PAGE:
Professor Tim Bennett, chair of the foreign language department, talks about language and its relationship to culture with the kind of passion many would reserve for a favorite sports team or political candidate. Leaning forward in his chair as he explains how thrilled he is about the federal grant recently awarded to the foreign language department, he talks about the impact it will have not only on his department, but on departments across the curriculum.
“This project will give Wittenberg the chance to truly internationalize the entire curriculum,” he says. “It gets right at the heart of what we are trying to do as an institution to prepare our students for the challenges they will face in this increasingly diverse world.”
Judging from the size of the award, it is also clear that the U.S. Department of Education, which awarded the two-year grant under its Undergraduate International Studies and Foreign Language (UISFL) Program, believes that Wittenberg’s proposed language-across-the-curriculum (LAC) project is exceptional. Wittenberg received every penny it requested – just a few dollars short of the program’s maximum award amount.
“With these highly competitive federal grants, it is extraordinarily unusual to get everything you ask for,” notes Gary Gaffield, former associate provost, who, with Bennett, was instrumental in putting the proposal together.
According to Bennett, the project is nothing less than a comprehensive restructuring of foreign language learning that will expand and embed the meaningful use of language in classes across the curriculum. That means foreign language courses will have a whole new look and approach, but it also means that many courses in a variety of disciplines such as political science, computer science, history or psychology, will look different.
The first changes began this fall. Foreign language students enrolled in 200-level courses didn’t find the traditional conversation and composition courses. Instead, they chose from a new set of courses that integrate language with learning about the culture. Think French Film and Culture, or Germans and Their Natural Environment, or Russian Contemporary Issues. By offering a range of authentic texts and resources like film, newspaper articles, political speeches and magazine articles for study, these new courses will give students a more profound understanding of the relationship between language and culture, and ultimately, a greater appreciation of that particular culture. In the Asian languages as well, the goal will be to incorporate new concepts and texts into traditional courses so that students will eventually engage their language abilities more fundamentally in other disciplines.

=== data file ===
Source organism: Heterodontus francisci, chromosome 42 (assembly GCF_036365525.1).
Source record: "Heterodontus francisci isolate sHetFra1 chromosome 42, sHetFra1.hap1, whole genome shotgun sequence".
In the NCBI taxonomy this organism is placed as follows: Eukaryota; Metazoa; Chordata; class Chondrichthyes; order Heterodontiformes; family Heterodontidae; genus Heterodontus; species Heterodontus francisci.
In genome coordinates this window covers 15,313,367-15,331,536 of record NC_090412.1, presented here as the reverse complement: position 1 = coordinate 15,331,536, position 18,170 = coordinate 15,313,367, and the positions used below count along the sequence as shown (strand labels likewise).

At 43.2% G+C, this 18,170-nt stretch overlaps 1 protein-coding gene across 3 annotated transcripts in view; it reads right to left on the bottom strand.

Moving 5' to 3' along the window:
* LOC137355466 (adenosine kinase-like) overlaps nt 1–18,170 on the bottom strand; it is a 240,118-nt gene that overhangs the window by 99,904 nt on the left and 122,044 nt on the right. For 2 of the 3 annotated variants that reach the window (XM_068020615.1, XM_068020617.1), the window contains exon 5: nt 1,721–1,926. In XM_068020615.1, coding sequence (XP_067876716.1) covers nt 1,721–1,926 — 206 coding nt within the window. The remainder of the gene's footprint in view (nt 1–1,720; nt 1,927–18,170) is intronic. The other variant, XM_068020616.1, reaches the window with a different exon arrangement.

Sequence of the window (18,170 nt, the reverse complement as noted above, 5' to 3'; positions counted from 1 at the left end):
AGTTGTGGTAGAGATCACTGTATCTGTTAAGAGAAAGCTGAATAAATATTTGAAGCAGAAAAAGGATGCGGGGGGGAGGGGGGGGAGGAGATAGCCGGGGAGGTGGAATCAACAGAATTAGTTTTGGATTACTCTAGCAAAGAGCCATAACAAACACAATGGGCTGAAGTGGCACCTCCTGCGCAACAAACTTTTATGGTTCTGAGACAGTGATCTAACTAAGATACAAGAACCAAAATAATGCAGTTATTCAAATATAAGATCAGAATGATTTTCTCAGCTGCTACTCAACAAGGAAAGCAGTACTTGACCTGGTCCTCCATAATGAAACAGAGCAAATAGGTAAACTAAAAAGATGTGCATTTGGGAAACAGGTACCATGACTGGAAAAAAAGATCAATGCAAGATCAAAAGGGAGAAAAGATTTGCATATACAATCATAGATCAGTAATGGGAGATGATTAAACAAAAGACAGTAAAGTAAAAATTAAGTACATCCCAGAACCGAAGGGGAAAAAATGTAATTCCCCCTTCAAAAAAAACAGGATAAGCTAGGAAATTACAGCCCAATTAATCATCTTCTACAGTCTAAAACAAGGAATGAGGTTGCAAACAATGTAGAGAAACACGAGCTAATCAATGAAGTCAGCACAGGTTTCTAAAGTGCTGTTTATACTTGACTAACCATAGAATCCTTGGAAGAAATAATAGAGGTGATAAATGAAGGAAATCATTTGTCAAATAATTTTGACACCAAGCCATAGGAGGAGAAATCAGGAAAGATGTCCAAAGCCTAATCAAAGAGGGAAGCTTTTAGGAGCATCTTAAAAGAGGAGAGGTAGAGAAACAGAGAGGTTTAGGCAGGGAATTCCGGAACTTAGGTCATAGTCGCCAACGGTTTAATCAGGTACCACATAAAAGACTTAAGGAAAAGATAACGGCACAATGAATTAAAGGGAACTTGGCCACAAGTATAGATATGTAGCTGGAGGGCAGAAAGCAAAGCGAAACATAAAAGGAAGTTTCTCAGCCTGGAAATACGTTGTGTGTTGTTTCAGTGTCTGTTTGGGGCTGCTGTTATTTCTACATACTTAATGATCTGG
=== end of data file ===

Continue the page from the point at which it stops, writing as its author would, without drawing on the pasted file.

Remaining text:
That is a significant change in philosophy – it’s not just about gaining a set of language skills anymore; it’s about using language as a lens to better see and understand other cultures. And that is what phase two of this project really entails. This second phase is an ambitious effort to “globalize” courses outside of the foreign language department. Imagine a comparative politics course, for example, that offers texts relevant to the course in several different languages. Though only one professor will teach the class, one student will be able to study course material in Japanese, another can study German materials, and still another can research Russian texts. The idea is that this kind of immersion into language brings students a unique appreciation for cultural nuances of meaning that cannot truly be gained in any other way.
In the process, foreign language students gain a deeper, truer proficiency in their language. And other students – who may never have considered learning a language – may be encouraged to explore language study. Ultimately, the goal is not to change courses in other departments, but rather to create new opportunities within existing courses.
“What I hope this project will do is not only fundamentally change the way we teach language and culture, but, by giving them a more global perspective, also change how students in other disciplines begin to think about those disciplines,” Bennett says.
The beauty of the Wittenberg model – and one of the things that sets it apart from other language-across-the curriculum programs is that the professor teaching the course will not need to have expertise in any particular language. S/he will have a core set of resources related to their discipline that have been identified by both foreign language faculty and non-foreign language faculty. This points to another unique aspect of Wittenberg’s program: the commitment of faculty from other departments to make disciplinary content integral to students’ foreign language learning experience.